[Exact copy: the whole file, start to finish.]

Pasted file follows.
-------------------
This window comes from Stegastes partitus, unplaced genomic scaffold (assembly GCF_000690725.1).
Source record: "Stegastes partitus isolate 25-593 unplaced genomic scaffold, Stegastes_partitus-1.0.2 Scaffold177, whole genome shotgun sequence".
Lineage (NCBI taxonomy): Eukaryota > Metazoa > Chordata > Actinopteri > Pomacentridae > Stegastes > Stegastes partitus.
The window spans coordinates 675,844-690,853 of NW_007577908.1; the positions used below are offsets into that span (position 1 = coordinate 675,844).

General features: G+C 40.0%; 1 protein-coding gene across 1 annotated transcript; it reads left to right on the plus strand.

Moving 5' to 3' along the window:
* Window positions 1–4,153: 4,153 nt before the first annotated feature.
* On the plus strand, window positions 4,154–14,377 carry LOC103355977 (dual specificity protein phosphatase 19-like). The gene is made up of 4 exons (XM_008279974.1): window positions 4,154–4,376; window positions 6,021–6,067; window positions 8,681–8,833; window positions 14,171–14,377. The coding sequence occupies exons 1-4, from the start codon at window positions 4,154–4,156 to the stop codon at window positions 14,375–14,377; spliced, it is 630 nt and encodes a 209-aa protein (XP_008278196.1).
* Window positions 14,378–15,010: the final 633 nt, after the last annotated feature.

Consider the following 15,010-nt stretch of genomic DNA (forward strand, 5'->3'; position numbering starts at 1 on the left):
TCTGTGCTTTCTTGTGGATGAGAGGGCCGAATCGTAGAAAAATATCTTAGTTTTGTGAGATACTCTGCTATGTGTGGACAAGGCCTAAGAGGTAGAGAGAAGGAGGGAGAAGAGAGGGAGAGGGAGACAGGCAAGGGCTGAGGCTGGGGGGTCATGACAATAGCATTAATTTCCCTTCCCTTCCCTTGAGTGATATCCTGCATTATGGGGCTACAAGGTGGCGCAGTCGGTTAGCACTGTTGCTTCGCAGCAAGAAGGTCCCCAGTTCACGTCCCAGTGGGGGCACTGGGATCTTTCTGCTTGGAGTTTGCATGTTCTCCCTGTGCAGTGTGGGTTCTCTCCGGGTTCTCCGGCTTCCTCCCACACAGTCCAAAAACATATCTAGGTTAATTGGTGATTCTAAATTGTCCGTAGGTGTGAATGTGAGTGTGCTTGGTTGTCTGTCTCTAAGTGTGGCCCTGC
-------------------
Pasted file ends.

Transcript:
This window comes from Stegastes partitus, unplaced genomic scaffold (assembly GCF_000690725.1).
Source record: "Stegastes partitus isolate 25-593 unplaced genomic scaffold, Stegastes_partitus-1.0.2 Scaffold177, whole genome shotgun sequence".
Lineage (NCBI taxonomy): Eukaryota > Metazoa > Chordata > Actinopteri > Pomacentridae > Stegastes > Stegastes partitus.
The window spans coordinates 675,844-690,853 of NW_007577908.1; the positions used below are offsets into that span (position 1 = coordinate 675,844).

General features: G+C 40.0%; 1 protein-coding gene across 1 annotated transcript; it reads left to right on the plus strand.

Moving 5' to 3' along the window:
* Window positions 1–4,153: 4,153 nt before the first annotated feature.
* On the plus strand, window positions 4,154–14,377 carry LOC103355977 (dual specificity protein phosphatase 19-like). The gene is made up of 4 exons (XM_008279974.1): window positions 4,154–4,376; window positions 6,021–6,067; window positions 8,681–8,833; window positions 14,171–14,377. The coding sequence occupies exons 1-4, from the start codon at window positions 4,154–4,156 to the stop codon at window positions 14,375–14,377; spliced, it is 630 nt and encodes a 209-aa protein (XP_008278196.1).
* Window positions 14,378–15,010: the final 633 nt, after the last annotated feature.

Consider the following 15,010-nt stretch of genomic DNA (forward strand, 5'->3'; position numbering starts at 1 on the left):
TCTGTGCTTTCTTGTGGATGAGAGGGCCGAATCGTAGAAAAATATCTTAGTTTTGTGAGATACTCTGCTATGTGTGGACAAGGCCTAAGAGGTAGAGAGAAGGAGGGAGAAGAGAGGGAGAGGGAGACAGGCAAGGGCTGAGGCTGGGGGGTCATGACAATAGCATTAATTTCCCTTCCCTTCCCTTGAGTGATATCCTGCATTATGGGGCTACAAGGTGGCGCAGTCGGTTAGCACTGTTGCTTCGCAGCAAGAAGGTCCCCAGTTCACGTCCCAGTGGGGGCACTGGGATCTTTCTGCTTGGAGTTTGCATGTTCTCCCTGTGCAGTGTGGGTTCTCTCCGGGTTCTCCGGCTTCCTCCCACACAGTCCAAAAACATATCTAGGTTAATTGGTGATTCTAAATTGTCCGTAGGTGTGAATGTGAGTGTGCTTGGTTGTCTGTCTCTAAGTGTGGCCCTGC